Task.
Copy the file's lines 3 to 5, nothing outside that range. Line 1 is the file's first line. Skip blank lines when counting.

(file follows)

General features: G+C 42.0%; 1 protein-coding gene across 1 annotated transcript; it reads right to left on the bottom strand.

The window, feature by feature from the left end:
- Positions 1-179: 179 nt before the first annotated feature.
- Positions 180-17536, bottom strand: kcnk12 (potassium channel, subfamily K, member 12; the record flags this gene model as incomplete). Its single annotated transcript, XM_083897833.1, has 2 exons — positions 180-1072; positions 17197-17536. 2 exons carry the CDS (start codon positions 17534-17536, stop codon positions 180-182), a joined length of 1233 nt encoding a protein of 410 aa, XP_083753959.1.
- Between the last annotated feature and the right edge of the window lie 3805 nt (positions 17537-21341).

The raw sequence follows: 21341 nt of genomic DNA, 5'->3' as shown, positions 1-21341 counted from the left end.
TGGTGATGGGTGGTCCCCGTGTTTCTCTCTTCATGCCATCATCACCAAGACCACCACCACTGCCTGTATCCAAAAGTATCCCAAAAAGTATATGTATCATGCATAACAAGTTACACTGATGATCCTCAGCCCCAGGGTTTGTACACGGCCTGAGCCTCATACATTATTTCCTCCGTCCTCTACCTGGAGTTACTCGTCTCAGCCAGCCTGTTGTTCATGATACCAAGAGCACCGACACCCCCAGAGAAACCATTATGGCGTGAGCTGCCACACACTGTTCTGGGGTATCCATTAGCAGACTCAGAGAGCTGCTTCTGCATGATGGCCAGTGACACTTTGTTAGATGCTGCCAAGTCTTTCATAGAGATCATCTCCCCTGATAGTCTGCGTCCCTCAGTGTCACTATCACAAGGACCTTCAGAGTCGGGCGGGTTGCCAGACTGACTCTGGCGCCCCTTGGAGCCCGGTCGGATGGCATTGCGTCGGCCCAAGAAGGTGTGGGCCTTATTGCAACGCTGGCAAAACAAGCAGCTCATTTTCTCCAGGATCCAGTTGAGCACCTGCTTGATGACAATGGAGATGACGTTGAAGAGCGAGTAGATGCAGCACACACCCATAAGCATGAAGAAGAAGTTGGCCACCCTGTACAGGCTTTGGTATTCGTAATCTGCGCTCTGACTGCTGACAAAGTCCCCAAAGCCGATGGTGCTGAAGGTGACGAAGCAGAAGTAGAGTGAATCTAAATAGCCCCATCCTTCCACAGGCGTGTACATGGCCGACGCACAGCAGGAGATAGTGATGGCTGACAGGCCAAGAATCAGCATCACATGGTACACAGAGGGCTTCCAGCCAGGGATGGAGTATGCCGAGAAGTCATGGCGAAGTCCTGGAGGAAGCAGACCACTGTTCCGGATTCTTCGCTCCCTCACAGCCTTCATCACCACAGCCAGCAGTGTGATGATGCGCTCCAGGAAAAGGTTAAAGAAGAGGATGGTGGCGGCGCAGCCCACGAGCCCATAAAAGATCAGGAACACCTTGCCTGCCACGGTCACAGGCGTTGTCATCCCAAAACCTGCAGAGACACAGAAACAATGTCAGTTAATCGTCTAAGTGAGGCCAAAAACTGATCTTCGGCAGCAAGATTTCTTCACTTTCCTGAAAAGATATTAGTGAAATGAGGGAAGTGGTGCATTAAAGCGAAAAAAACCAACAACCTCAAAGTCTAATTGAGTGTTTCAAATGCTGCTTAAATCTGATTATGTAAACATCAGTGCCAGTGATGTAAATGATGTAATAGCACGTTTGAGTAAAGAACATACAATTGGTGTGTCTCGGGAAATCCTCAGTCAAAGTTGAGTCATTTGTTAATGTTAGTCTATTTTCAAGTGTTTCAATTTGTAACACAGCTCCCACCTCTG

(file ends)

- Positions 1-179: 179 nt before the first annotated feature.
- Positions 180-17536, bottom strand: kcnk12 (potassium channel, subfamily K, member 12; the record flags this gene model as incomplete). Its single annotated transcript, XM_083897833.1, has 2 exons — positions 180-1072; positions 17197-17536. 2 exons carry the CDS (start codon positions 17534-17536, stop codon positions 180-182), a joined length of 1233 nt encoding a protein of 410 aa, XP_083753959.1.
- Between the last annotated feature and the right edge of the window lie 3805 nt (positions 17537-21341).